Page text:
Your brain no longer knows the difference between emoticons and emotion

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Does anyone know the emoticon for a vague sense of discomfort, caused by staring-down a dark and technologically alienating future?

A new study published in Social Neuroscience says that the brain has begun processing a typed emoticon with the same signals that previously only accompanied processing a real, emoting human face. Smithsonian explains:

Researchers at Australia's Flinders University showed twenty participants smiley faces, along with real faces and strings of symbols that shouldn't look like faces, all while recording the signals in the region of the brain that's primarily activated when we see faces. This signal, called the N170 event-related potential, is the highest when people see actual faces, but was also high when people saw the standard emoticon :). "This indicates that when upright, emoticons are processed in occipitotemporal sites similarly to faces due to their familiar configuration," the researchers write.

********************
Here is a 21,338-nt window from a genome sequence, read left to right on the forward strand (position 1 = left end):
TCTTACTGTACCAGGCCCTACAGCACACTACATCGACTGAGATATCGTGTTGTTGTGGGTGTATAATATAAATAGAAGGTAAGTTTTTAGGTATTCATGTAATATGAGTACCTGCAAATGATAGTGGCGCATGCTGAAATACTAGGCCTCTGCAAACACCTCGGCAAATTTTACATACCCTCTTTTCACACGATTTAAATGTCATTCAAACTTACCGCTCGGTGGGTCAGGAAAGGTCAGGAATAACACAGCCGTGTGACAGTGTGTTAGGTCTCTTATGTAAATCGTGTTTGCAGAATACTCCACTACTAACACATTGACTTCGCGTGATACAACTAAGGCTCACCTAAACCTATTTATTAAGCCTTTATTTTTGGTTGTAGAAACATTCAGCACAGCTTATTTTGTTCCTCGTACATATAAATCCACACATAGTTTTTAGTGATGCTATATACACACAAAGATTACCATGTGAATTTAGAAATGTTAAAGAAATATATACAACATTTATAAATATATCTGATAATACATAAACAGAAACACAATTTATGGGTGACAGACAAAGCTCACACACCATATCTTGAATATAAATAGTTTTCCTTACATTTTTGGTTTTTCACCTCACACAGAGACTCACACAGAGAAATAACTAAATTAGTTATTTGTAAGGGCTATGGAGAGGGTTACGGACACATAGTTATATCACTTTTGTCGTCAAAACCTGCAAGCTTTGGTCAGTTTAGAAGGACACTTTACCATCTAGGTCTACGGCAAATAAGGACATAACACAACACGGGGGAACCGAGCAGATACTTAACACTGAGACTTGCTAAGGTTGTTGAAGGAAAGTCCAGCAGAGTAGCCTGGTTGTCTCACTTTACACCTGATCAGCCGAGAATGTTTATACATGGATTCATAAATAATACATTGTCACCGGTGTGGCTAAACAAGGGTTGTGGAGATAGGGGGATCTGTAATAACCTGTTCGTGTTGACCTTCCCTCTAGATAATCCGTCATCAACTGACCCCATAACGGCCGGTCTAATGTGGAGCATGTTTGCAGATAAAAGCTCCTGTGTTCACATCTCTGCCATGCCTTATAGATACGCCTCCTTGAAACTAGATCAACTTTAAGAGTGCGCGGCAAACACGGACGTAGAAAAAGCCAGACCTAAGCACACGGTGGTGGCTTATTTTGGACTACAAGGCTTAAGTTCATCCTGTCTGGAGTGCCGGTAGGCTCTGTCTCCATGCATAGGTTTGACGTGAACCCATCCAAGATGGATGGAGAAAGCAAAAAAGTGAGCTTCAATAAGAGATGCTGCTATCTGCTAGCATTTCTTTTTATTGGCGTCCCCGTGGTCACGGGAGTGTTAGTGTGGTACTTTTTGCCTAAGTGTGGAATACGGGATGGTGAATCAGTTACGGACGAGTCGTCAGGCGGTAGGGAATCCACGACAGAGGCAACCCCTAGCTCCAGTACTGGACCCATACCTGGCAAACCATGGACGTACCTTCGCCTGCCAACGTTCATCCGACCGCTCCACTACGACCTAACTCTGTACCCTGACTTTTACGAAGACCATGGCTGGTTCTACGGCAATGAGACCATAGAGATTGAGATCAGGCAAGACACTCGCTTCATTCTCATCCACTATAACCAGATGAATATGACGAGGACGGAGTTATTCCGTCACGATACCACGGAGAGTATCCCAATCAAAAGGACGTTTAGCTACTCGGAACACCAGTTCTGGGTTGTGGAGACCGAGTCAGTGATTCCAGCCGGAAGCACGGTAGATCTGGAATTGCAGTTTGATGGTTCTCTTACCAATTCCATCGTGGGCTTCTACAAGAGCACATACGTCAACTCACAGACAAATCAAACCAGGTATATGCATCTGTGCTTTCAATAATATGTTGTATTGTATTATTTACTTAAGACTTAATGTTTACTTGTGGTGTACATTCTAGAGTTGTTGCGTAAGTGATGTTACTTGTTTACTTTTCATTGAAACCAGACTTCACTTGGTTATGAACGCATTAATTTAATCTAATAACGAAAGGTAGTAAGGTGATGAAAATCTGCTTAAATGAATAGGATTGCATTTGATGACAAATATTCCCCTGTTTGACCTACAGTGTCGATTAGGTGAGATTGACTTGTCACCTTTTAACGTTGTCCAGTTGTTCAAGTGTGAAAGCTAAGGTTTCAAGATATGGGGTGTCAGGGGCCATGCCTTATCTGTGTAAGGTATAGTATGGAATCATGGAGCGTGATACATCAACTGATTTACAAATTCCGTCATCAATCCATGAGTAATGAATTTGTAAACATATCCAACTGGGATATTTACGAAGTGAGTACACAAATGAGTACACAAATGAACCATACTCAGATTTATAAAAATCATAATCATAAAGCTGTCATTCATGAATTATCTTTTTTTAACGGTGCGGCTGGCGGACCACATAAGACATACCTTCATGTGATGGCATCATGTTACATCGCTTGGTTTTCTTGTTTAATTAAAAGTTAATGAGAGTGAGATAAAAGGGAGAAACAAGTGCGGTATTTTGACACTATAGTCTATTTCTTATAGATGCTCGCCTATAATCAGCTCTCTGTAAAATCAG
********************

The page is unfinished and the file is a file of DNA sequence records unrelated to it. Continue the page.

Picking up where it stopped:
And not all emoticon-variations are equally powerful in tipping the brain's emotional scales. The classic :) or even the nose-included variation :-) are just a couple of happy new friends as far as your brain is concerned. When your brain sees this smile-variation however (-: it (very correctly) dismisses that noise as just a bunch of creepy punctuation marks huddled together in a hideous approximation of human emotion.

What do you think — have you noticed yourself warming towards the emoticons you encounter day-to-day? And are there some emoticons that work for you, while others don't?


Image: Minerva Studio/ Shutterstock.